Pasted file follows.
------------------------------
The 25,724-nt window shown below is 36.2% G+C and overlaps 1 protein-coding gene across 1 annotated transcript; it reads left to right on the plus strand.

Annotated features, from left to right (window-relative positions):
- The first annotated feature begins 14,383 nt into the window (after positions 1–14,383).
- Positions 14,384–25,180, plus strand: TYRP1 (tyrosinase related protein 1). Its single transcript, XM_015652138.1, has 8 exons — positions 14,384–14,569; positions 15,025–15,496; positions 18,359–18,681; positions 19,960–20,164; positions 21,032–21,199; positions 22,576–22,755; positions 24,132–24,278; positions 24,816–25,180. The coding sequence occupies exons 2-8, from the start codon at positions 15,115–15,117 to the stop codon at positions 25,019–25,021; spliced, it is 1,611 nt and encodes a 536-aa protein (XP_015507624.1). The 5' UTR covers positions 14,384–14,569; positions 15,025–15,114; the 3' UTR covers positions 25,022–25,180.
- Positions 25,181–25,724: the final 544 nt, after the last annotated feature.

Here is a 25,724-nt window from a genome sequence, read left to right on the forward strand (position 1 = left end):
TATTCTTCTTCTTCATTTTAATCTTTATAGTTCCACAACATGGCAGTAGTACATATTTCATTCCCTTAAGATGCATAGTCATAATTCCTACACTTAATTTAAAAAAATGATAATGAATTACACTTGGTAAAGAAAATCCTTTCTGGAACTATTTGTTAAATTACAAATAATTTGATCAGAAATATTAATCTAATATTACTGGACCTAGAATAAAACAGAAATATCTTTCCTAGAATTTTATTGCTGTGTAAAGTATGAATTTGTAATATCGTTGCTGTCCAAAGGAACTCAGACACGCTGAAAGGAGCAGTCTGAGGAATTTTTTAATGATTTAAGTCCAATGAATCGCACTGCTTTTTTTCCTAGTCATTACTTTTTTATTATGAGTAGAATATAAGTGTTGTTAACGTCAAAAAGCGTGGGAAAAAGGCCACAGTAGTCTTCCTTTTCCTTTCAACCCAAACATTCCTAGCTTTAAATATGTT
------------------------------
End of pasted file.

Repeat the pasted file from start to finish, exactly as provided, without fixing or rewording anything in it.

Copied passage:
The 25,724-nt window shown below is 36.2% G+C and overlaps 1 protein-coding gene across 1 annotated transcript; it reads left to right on the plus strand.

Annotated features, from left to right (window-relative positions):
- The first annotated feature begins 14,383 nt into the window (after positions 1–14,383).
- Positions 14,384–25,180, plus strand: TYRP1 (tyrosinase related protein 1). Its single transcript, XM_015652138.1, has 8 exons — positions 14,384–14,569; positions 15,025–15,496; positions 18,359–18,681; positions 19,960–20,164; positions 21,032–21,199; positions 22,576–22,755; positions 24,132–24,278; positions 24,816–25,180. The coding sequence occupies exons 2-8, from the start codon at positions 15,115–15,117 to the stop codon at positions 25,019–25,021; spliced, it is 1,611 nt and encodes a 536-aa protein (XP_015507624.1). The 5' UTR covers positions 14,384–14,569; positions 15,025–15,114; the 3' UTR covers positions 25,022–25,180.
- Positions 25,181–25,724: the final 544 nt, after the last annotated feature.

Here is a 25,724-nt window from a genome sequence, read left to right on the forward strand (position 1 = left end):
TATTCTTCTTCTTCATTTTAATCTTTATAGTTCCACAACATGGCAGTAGTACATATTTCATTCCCTTAAGATGCATAGTCATAATTCCTACACTTAATTTAAAAAAATGATAATGAATTACACTTGGTAAAGAAAATCCTTTCTGGAACTATTTGTTAAATTACAAATAATTTGATCAGAAATATTAATCTAATATTACTGGACCTAGAATAAAACAGAAATATCTTTCCTAGAATTTTATTGCTGTGTAAAGTATGAATTTGTAATATCGTTGCTGTCCAAAGGAACTCAGACACGCTGAAAGGAGCAGTCTGAGGAATTTTTTAATGATTTAAGTCCAATGAATCGCACTGCTTTTTTTCCTAGTCATTACTTTTTTATTATGAGTAGAATATAAGTGTTGTTAACGTCAAAAAGCGTGGGAAAAAGGCCACAGTAGTCTTCCTTTTCCTTTCAACCCAAACATTCCTAGCTTTAAATATGTT